Reconstruction of phylogeny by stratophenetic tracing in the fossil record and its comparison with molecular data
Seminar Room 1, Newton Institute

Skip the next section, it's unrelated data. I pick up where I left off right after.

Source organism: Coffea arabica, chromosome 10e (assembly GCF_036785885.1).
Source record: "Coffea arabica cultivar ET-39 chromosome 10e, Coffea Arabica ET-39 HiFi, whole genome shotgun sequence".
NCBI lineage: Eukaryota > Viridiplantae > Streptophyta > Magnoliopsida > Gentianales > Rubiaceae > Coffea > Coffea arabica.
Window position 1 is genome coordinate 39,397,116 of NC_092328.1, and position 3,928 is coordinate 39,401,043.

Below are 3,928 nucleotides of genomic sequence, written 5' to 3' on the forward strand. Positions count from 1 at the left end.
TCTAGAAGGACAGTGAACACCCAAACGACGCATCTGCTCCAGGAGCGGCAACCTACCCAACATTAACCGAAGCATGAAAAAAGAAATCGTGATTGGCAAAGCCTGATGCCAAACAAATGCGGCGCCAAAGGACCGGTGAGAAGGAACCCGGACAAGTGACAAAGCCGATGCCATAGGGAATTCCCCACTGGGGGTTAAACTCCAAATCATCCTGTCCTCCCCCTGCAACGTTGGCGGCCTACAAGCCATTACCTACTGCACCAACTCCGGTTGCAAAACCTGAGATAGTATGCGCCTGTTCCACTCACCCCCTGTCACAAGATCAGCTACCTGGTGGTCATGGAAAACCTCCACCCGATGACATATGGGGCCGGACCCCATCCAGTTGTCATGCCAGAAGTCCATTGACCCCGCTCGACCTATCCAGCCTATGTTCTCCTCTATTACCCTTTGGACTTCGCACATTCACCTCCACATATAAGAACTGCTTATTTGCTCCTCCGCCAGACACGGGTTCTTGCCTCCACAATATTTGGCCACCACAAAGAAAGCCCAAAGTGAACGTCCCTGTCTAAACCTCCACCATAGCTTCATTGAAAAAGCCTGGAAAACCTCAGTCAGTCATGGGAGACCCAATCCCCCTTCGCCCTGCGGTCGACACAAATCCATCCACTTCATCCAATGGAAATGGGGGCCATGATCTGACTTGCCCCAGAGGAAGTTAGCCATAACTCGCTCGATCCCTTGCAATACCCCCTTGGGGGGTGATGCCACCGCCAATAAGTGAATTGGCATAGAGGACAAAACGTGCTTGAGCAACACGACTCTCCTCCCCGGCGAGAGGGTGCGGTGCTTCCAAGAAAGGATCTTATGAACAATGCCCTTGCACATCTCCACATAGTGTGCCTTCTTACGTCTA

The information on the relatedness between taxa and the direction of evolution are only indirectly coded in the input data of all molecular phylogenies. Fossil record, on the other hand, contains direct information on the order, absolute timing and nature of evolutionary events. There is, however, a small hitch: the fossil record only preserves a fraction of the phylogenetically relevant information and it is often so patchy and incomplete, that reconstructions of phylogeny based on fossil data are not superior to molecular methods. A notable exception is presented by the fossil record of marine microplankton, in particular planktonic foraminifera. Their calcite shells are rich in characters and their prolific production and excellent preservation in oceanic sediments produced probably the most complete fossil record on Earth. Here, phylogenetic relationships can be reconstructed by the method of stratophenetic tracing the nearest one can come to direct observations from a time machine where both the topology and the timing of divergences are inferred by back-peeling of layers of sediments and tracking changes in morphology of the evolving species through time. The fossil record of planktonic foraminifera thus offers a unique possibility to ground truce molecular phylogenies, the methods that produce them and the assumptions and processes on which the methods are based. We will present a comparison between fossil phylogeny of one monophylum of planktonic foraminifera with corresponding SSU rDNA phylogenies, showing unequivocal direct evidence for long-branch artefacts, enormous differences in substitution rates and incongruent tree topologies, underscoring the potential of foraminifera as a model organism in phylogenetics.
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